Today I want to introduce you to a new metaphor for nonprofit communications and marketing work that I’ve been using for a while now with private coaching clients.
Think of our air travel system.
You have lots of different airlines with many different planes and people on those planes.
All of those airlines are trying to use the same airport.
Air traffic control at the airport lets planes know when they can land. Sometimes they make some planes circle so others can land first. Sometimes they clear the runways for an emergency landing.
At the airport, you have a runway or two, and several gates where planes land. Sometimes a plane lands but has to wait for an open gate before the people can get off the plane. After moving through the airport, people disperse in other modes of transportation into the world.
In the U.S., the FAA (Federal Aviation Administration) regulates the whole system.
Now, let’s apply this to your work. Can you think about which parts of this system represent the different people and concepts in your work?
Here is how I see it.
Each of your nonprofit’s major programs or departments is an airline. Each of them have many different projects or campaigns that need communications support throughout the year, and these are individual planes.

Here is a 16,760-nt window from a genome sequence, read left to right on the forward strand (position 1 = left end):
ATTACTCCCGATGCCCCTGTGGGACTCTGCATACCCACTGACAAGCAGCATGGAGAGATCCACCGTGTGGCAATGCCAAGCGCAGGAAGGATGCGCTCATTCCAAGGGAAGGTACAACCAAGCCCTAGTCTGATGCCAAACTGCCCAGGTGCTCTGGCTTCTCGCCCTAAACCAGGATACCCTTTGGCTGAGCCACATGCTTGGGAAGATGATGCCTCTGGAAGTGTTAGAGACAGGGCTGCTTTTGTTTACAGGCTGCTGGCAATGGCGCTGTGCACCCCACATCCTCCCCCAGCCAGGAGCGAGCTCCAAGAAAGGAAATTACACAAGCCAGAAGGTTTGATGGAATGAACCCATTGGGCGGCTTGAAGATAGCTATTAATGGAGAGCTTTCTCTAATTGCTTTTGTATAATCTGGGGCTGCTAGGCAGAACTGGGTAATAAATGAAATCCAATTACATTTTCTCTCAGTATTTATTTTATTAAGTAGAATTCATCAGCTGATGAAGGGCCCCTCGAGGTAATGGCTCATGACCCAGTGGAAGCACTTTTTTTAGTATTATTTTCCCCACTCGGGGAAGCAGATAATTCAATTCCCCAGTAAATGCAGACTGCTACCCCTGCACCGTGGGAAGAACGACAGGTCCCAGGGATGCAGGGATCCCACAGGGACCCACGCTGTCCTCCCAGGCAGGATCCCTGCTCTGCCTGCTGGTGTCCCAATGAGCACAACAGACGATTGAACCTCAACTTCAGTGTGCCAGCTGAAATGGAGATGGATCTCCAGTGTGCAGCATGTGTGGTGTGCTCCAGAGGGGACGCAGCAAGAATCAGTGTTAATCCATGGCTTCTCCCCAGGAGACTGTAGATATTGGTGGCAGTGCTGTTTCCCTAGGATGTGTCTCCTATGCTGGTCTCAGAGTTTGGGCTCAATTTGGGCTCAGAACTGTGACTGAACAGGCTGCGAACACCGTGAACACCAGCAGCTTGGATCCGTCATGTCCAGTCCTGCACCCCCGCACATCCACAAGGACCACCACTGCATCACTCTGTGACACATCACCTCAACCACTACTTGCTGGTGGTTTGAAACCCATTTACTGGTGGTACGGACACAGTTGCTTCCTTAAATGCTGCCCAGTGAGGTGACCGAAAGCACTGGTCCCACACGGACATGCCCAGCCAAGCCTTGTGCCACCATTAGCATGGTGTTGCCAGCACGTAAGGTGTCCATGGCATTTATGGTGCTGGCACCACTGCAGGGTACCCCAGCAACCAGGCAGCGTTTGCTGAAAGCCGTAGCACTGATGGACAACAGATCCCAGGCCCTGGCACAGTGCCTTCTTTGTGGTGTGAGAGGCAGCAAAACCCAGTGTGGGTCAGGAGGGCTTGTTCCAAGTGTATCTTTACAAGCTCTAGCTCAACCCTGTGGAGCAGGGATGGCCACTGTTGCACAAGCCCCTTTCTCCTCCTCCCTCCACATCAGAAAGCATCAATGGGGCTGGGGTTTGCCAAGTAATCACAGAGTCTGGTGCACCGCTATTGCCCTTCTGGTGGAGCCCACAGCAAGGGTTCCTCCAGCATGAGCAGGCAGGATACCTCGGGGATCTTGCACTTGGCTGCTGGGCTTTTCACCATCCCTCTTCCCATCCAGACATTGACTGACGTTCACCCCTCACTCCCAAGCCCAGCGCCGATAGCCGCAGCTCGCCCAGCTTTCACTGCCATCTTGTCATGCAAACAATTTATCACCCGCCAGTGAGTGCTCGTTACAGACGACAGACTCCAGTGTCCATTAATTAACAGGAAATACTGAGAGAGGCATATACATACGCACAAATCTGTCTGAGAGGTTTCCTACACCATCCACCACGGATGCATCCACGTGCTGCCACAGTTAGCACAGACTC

The passengers on those planes are elements of a good communications campaign: the messaging, the audience targeting, the creative collateral, etc.
The airport is your communications team and your workflows. Everyone on a plane — every piece of external communication — gets routed through the airport. How that works — for example, which gates they land at — is governed by your workflows.
Once those people (messages) pass through the airport (your team and workflows), they can leave the airport and go out into the world via other modes of transportation, like taxis, buses, trains, etc. Think of these forms of transportation as your communications channels.
As the communications director, you are the air traffic controller for the airport. You need to decide which planes land when and where they pull up to a gate.
The FAA who governs this whole system? That would typically be the executive director.
That’s the basic setup.
In Thursday’s post, I’ll run you through some different scenarios that help illustrate some of the challenges of nonprofit communications work. But here are a couple quick ideas to get you thinking . . .
For example, what happens if too many planes are trying to land at once? (You have too many communications requests coming in at the same time).
Even worse, what happens if the airlines don’t coordinate with each other or share their flight plans with the airport? (You can imagine: complete and utter chaos).
What happens if there is an emergency and that plane really needs to land NOW? (You can make it happen, but all the other planes need to circle).
We’ll explore this more on Thursday in Challenges Nonprofit Communications Directors Manage Daily [Air Travel Metaphor].